When the body of Dr. Trent Roberts is pulled out of the Chesapeake Bay, mangled and mutilated, Detective Jill Anderson is on the case. But the doctor’s murder is more than it seems and threatens to dredge up Jill’s past which contains military service, cybernetic enhancements, and a conspiracy involving one of Baltimore’s most beloved sons. While Jill investigates Trent Roberts’ death, an even bigger secret is being whispered. Who is Bounty?
Bounty was a really interesting take on the superhero story. I don’t want to reveal too much, but Bounty is basically a female version of DC’s Cyborg. While that particular character has always been kind of lame for me, Bounty was fresh and interesting. There’s a lot of really good humor and the relationship between Jill and her team is always entertaining. Bounty is a well told story that keeps you guessing until the very end. The action was well written and entertaining, and there was plenty of it.
This isn’t just for fans of superheroes, sci-fi, or mystery books. This is for anyone who like a well told story that’s an excellent start to a series.
You can buy Bounty here!
Now let’s meet the author!
Fresh off his debut novel Bounty, J.D. Cunegan introduces his intense follow-up, Blood Ties, a mixture of murder mystery and superhero epic that re-introduces the reader to his comic book-inspired storytelling and fast-paced prose. A 2006 graduate of Old Dominion University, Cunegan has an extensive background in journalism and a lifelong love for writing. Cunegan lives in Hampton, Virginia, enjoys reading, and is an avid auto racing fan.
Start us off with a Twitter synopsis of the book (140 characters or less):
Jill Andersen is a cop with a secret. Her latest case threatens that secret, and her entire life in the process.
Where did you get the idea for Bounty?
I first created Jill way back when I was in high school and had designs of being a comic book creator. Back then, she was little more than a leggy brunette with a samurai sword and a costume that looked an awful lot like Elektra... but as I grew up and began taking in more and more media, she evolved into the fantastic character she is today. So many of my favorite characters over the years -- Buffy Summers, Sydney Bristow, Sara Pezzini, Kate Beckett -- have been dynamic, multi-faceted female protagonists, and I'm glad that my own has resonated with readers the way she has. Jill is by far the best character I've created, and I'm glad to see her as popular as she is.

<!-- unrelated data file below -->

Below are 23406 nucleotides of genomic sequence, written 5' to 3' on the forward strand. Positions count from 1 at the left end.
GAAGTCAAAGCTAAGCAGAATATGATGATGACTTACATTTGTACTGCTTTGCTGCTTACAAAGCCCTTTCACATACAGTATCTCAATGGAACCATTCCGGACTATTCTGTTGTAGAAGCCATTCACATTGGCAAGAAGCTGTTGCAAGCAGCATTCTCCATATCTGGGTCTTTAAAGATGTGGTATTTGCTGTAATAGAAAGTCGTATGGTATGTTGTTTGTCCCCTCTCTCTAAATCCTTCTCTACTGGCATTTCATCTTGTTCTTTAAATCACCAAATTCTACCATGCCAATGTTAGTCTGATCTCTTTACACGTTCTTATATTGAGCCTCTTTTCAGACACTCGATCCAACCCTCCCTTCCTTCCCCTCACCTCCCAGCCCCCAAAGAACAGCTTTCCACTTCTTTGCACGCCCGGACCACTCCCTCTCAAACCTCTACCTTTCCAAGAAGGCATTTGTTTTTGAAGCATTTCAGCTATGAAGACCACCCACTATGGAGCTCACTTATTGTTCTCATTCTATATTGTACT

What do you think sets Bounty apart from other novels?
There are plenty of murder mysteries out there, and a good many superhero stories, but I'm not sure of many that blend the two genres. There's even a little sci-fi thrown in, even though sci-fi isn't necessarily one of my favorite genres. By merging aspects of those three genres, I feel like I'm able to tell a story that is simultaneously familiar and unique. I also love playing with Jill's double life; as in, what does it mean to have a secret identity in the social media era, and when your day job is already one that tasks you with keeping people safe?
Who was your favorite side character to write?
A character who didn't appear in Bounty, but was introduced in Blood Ties. Detective Earl Stevens has been a blast to write, because his dialogue is undoubtedly some of the most colorful I've written. In Blood Ties alone, he has quite a few scenes in which he berates a suspect, and the words that flew out of his mouth were so damn colorful and not what I typically write that I instantly knew he was gonna resonate with readers. I look forward to diving deeper into who he is and what makes him tick as the books progress.
Who is your biggest writing influence?
Equal parts Stan lee and Chris Claremont and Joss Whedon. The comic book and genre elements are fairly obvious in my work, and it was an issue of Claremont's X-Men, back when I was in middle school, that made me want to be a writer in the first place. Whedon deserves a spot on the list because I discovered Buffy, Angel, and Firefly when I was creatively barren... and those shows re-ignited my creative spark. If I don't discover Whedon's pre-Age of Ultron work, I'm probably not a published author today.
What lesser known sci-fi author (other than you, of course) do you think people should know about?
Jason Luthor. His novel Floor 21 might not be sci-fi in the strictest sense (there's definitely a large horror/thriller component to it), it is a fantastic read that I think fans of the genre would enjoy. It was certainly one of the best books I read in 2015, and I try to tell people about Floor 21 every chance I get.
What can we expect next from J.D. Cunegan?
I just released Blood Ties, the second novel in the Jill Andersen mystery series (and follow-up to Bounty). The next two novels in the series -- Behind the Badge and Behind the Mask -- are in-progress; Badge is in the revision stages (slated for a June 2016 release), while I'm writing the first draft of Mask. I'm also writing a first-person political thriller called The Pen is Mighty, which I hope to release toward the end of 2016, and a supernatural/fantasy epic called Notna that should be ready sometime in 2017.